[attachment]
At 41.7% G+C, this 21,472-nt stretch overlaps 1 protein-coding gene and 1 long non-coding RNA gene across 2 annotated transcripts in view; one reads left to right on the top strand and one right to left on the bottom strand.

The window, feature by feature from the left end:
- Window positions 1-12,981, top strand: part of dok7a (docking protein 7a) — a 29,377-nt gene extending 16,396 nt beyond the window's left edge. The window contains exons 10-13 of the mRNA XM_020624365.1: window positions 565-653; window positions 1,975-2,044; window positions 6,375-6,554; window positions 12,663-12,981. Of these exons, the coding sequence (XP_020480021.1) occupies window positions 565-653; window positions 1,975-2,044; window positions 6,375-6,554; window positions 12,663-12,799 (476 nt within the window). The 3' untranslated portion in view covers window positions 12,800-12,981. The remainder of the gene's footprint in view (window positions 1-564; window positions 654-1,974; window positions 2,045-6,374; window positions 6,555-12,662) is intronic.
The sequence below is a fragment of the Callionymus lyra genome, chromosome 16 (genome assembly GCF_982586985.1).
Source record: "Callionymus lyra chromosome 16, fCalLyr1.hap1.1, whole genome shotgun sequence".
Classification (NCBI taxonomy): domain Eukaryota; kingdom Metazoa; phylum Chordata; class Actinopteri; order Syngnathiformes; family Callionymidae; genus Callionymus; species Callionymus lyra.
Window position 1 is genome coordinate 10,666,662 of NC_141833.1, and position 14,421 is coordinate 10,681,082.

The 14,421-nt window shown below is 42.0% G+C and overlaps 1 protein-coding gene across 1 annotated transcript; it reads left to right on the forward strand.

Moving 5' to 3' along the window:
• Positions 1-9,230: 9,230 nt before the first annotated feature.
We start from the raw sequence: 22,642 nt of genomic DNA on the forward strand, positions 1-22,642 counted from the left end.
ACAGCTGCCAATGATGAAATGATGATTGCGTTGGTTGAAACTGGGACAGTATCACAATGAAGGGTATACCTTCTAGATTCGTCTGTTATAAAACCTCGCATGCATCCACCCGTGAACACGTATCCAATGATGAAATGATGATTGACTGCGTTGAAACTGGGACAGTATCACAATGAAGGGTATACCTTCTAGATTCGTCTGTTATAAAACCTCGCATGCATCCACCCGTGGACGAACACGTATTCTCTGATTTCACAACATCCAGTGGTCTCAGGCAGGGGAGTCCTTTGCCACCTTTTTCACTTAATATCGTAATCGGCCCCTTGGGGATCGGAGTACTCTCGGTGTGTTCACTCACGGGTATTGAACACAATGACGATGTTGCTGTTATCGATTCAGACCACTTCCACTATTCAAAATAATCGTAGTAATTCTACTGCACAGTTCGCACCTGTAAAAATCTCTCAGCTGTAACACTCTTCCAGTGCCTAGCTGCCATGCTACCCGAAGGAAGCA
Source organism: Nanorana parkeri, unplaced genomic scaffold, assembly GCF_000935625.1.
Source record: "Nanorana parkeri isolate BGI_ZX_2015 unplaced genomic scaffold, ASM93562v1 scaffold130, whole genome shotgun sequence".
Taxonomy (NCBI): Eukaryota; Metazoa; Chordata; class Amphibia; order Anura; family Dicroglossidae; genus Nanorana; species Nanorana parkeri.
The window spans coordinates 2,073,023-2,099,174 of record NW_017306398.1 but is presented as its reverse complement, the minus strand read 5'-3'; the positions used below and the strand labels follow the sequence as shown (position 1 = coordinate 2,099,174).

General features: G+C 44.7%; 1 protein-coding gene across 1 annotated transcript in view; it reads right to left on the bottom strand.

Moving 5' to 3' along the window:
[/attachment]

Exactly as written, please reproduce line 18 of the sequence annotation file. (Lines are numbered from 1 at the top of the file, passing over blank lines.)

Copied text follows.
Moving 5' to 3' along the window: